By Eric Galatas, Public News Service (Nebraska)
The Conservation Stewardship Program in Nebraska is open for applications.
Jim Dallegge, a farmer and rancher in Butler County, just ended his second five-year contract with the federal program, which gives financial and technical assistance for conservation efforts, like improving soil health and water quality.
Dallegge credited the program for a host of upgrades to his operations, including the purchase of a GPS guidance system for targeted spraying.
His advice for people leaning toward submitting an application?
"Definitely do it," Dallegge urged. "I mean, it's a no-brainer, really. It helps with the environment; it'll help your farm with nitrogen management, with soil no-till, with helping your soil, with helping the water quality."
Dallegge also tapped the program to improve irrigation scheduling and rotational cattle grazing. Each year, participating farmers also receive what Dallegge calls "significant" financial payments through the program.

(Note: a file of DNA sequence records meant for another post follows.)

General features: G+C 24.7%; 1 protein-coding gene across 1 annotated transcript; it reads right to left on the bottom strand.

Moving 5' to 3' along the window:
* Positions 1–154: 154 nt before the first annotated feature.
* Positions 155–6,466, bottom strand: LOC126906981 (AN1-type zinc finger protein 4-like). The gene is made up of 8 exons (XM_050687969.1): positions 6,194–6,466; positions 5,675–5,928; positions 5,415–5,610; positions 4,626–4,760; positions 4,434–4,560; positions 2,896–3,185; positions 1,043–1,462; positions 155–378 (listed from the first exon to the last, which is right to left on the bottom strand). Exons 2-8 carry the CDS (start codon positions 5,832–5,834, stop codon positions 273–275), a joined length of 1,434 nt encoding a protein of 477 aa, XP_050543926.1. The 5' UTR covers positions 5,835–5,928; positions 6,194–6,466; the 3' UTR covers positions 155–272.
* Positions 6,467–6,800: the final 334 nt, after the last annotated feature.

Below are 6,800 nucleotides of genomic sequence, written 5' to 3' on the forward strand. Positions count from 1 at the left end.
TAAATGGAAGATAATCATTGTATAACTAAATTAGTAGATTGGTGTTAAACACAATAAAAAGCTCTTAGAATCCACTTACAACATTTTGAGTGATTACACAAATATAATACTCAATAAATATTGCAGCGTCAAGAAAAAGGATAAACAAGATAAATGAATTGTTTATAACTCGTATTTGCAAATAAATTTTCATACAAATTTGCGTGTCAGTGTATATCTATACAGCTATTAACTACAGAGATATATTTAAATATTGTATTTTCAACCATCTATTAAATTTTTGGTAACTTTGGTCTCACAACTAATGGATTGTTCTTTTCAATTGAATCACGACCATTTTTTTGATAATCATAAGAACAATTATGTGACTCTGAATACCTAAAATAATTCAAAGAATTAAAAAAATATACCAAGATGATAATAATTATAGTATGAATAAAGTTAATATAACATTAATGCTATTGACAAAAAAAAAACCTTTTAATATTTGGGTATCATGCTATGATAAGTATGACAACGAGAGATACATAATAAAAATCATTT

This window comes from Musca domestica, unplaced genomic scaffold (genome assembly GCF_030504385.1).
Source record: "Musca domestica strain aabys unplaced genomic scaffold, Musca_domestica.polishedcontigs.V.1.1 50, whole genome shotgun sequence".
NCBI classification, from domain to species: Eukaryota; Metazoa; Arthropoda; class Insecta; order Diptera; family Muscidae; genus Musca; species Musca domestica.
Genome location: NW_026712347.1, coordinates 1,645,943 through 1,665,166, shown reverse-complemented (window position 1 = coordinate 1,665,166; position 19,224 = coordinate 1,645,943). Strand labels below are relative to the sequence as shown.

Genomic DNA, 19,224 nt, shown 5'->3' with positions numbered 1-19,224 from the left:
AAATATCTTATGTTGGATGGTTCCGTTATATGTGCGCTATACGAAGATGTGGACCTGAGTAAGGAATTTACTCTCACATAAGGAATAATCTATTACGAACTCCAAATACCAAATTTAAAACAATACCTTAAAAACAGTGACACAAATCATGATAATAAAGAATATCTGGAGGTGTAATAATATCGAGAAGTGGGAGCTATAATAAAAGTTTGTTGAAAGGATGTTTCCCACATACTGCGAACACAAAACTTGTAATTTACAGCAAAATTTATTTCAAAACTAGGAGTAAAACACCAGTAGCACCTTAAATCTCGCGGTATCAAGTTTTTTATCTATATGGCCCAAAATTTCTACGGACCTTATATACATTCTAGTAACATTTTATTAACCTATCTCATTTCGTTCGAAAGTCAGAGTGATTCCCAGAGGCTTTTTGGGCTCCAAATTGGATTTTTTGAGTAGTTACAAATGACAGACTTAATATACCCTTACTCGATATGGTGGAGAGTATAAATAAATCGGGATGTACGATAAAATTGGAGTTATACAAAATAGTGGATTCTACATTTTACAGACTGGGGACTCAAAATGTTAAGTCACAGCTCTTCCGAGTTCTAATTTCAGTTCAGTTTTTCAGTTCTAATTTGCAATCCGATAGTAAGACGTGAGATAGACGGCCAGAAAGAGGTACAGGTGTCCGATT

Initial paperwork for an application can be submitted through the nearest Natural Resources Conservation Service office, and must be received by Nov. 20.
Andrea Hartman, policy assistant at the Center for Rural Affairs, said producers selected for the program are teamed up with a technician to develop a plan specific to each operation.
Ranchers in the western part of the state might create rotational grazing and brush-management plans, for example, while farmers in the east could focus on cover crops and no-till.
Hartman added establishing conservation practices is playing the long game.
"Enrolling in a conservation program like this, it's really looking toward the future and how viable your operation will be," Hartman explained. "Not just in five years, but in 10 or 20, or 50 years."
The program also helps preserve wildlife habitat, and Dallegge said he's especially proud of his pollinator garden, converted from a rough corner of land that was hard to farm.
He hopes other farmers consider setting aside a patch of ground, to give pollinators that migrate for hundreds of miles a place to land and refuel.
"The monarch butterflies are kind of disappearing, and boy, it was just loaded with monarch butterflies this year," Dallegge observed. "And other kind of butterflies too, plus bumblebees and bees, and I think that's a real benefit."
Click here to listen to the interview.